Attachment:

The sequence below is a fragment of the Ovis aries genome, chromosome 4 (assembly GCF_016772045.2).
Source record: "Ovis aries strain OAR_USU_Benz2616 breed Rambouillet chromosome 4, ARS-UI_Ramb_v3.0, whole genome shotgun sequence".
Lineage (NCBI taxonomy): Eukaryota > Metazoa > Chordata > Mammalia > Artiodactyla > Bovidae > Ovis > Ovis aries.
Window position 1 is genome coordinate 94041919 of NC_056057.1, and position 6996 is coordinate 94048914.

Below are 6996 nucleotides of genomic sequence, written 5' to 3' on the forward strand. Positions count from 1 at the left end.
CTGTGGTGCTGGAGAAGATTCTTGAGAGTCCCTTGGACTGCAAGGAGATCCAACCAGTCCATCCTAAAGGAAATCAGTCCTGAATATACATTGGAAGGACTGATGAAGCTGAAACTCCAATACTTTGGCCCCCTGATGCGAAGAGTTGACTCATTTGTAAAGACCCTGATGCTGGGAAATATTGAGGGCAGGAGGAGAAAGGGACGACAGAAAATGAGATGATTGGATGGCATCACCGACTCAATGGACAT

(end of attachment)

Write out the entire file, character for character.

The sequence below is a fragment of the Ovis aries genome, chromosome 4 (assembly GCF_016772045.2).
Source record: "Ovis aries strain OAR_USU_Benz2616 breed Rambouillet chromosome 4, ARS-UI_Ramb_v3.0, whole genome shotgun sequence".
Lineage (NCBI taxonomy): Eukaryota > Metazoa > Chordata > Mammalia > Artiodactyla > Bovidae > Ovis > Ovis aries.
Window position 1 is genome coordinate 94041919 of NC_056057.1, and position 6996 is coordinate 94048914.

Below are 6996 nucleotides of genomic sequence, written 5' to 3' on the forward strand. Positions count from 1 at the left end.
CTGTGGTGCTGGAGAAGATTCTTGAGAGTCCCTTGGACTGCAAGGAGATCCAACCAGTCCATCCTAAAGGAAATCAGTCCTGAATATACATTGGAAGGACTGATGAAGCTGAAACTCCAATACTTTGGCCCCCTGATGCGAAGAGTTGACTCATTTGTAAAGACCCTGATGCTGGGAAATATTGAGGGCAGGAGGAGAAAGGGACGACAGAAAATGAGATGATTGGATGGCATCACCGACTCAATGGACAT